Arguably, both clubs cannot fail at this transfer and this is the most important reason for which this move is delayed and prepared so cautiously by Śląsk and Legia, as every offer that breaks the other is rather small one, the bids are not of an advantage that would be enough to secure the signature of Dvalishvili. Even if Orest Lenczyk, as he said, is contemplating a deal for "a very good, experienced striker on a free transfer", he knows he must hurry up with decision - as games against Podgorica proved, his team is struggling up front, desperately needing driving force that would make the difference versus Swedish Helsingborg.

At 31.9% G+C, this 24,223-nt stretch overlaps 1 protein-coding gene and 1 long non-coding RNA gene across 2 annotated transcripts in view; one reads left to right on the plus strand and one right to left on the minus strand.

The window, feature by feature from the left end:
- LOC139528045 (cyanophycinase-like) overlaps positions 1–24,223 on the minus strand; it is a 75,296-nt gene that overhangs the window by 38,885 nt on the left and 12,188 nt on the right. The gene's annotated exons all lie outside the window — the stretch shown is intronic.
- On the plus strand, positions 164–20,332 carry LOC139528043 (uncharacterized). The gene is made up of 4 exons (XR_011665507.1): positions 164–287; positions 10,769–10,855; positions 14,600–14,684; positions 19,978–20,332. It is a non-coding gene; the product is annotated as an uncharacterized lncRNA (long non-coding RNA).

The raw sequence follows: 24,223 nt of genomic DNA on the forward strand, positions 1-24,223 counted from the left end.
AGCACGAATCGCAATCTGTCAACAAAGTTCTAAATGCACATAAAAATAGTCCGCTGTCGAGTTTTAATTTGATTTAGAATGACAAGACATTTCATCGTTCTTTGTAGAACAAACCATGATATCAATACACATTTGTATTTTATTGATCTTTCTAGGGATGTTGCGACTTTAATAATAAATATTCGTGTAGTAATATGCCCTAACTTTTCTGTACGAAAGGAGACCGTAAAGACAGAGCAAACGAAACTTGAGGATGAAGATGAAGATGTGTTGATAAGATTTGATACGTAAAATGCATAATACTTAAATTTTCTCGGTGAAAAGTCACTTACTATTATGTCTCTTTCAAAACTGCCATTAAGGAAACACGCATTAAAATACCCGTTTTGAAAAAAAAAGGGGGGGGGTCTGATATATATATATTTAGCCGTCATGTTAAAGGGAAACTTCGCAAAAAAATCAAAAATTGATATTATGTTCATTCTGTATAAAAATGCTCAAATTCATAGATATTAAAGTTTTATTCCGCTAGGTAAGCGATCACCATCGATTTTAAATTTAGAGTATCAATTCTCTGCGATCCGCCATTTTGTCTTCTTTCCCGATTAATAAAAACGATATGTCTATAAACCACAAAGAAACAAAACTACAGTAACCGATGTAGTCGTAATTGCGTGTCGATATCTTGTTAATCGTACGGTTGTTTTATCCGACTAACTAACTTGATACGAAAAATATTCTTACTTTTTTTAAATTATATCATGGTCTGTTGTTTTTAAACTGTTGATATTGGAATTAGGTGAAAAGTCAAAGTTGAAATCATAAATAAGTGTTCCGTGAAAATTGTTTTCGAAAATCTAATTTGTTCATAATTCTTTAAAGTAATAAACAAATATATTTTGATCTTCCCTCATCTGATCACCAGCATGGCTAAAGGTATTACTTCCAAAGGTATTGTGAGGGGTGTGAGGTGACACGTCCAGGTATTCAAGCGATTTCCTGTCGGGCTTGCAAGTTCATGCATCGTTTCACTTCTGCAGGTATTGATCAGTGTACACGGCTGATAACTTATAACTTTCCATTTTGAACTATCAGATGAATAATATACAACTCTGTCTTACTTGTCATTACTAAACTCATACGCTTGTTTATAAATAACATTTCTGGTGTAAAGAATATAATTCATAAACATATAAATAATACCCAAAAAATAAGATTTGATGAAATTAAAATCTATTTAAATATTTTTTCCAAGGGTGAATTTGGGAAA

Legia, though their situation with strikers is less pressing that Śląsk's, may be willing to outbid their title rivals only to prove that they are still the club of a certain reputation in Poland, of the driving force that can take every player they want, attract him not only with finances, but also the stadium, the history, the fans. Being far from stating that one battle lost for Dvalishivili's contract will mean serious change of that trend - a trend set up back in the days of communism, when Legia was an army's club and could have any player they wanted - they need to be wary of more clubs coming in their way, with new stadiums, comparable budgets and as devoted fans. Despite huge investments in the club, this would be seventh season without championship, rather unremarkable failure in an exciting times of new stadium, growing attendances, record budget and, finally, creation of a youth coaching system that is giving its first fruits.